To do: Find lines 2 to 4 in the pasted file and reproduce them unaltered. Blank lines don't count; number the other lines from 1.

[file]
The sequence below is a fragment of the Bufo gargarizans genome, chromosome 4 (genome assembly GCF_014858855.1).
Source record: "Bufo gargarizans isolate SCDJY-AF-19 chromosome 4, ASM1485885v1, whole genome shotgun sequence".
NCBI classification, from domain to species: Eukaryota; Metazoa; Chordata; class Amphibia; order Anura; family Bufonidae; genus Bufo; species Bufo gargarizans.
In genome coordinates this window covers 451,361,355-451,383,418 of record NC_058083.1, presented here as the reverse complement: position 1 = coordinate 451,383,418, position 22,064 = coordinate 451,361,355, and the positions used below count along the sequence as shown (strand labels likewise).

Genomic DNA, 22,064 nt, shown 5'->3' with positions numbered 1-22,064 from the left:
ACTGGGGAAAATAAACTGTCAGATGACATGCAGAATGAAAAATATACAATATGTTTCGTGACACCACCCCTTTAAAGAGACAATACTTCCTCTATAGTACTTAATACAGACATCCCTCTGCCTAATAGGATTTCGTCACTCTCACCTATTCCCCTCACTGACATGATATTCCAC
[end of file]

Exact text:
Source record: "Bufo gargarizans isolate SCDJY-AF-19 chromosome 4, ASM1485885v1, whole genome shotgun sequence".
NCBI classification, from domain to species: Eukaryota; Metazoa; Chordata; class Amphibia; order Anura; family Bufonidae; genus Bufo; species Bufo gargarizans.
In genome coordinates this window covers 451,361,355-451,383,418 of record NC_058083.1, presented here as the reverse complement: position 1 = coordinate 451,383,418, position 22,064 = coordinate 451,361,355, and the positions used below count along the sequence as shown (strand labels likewise).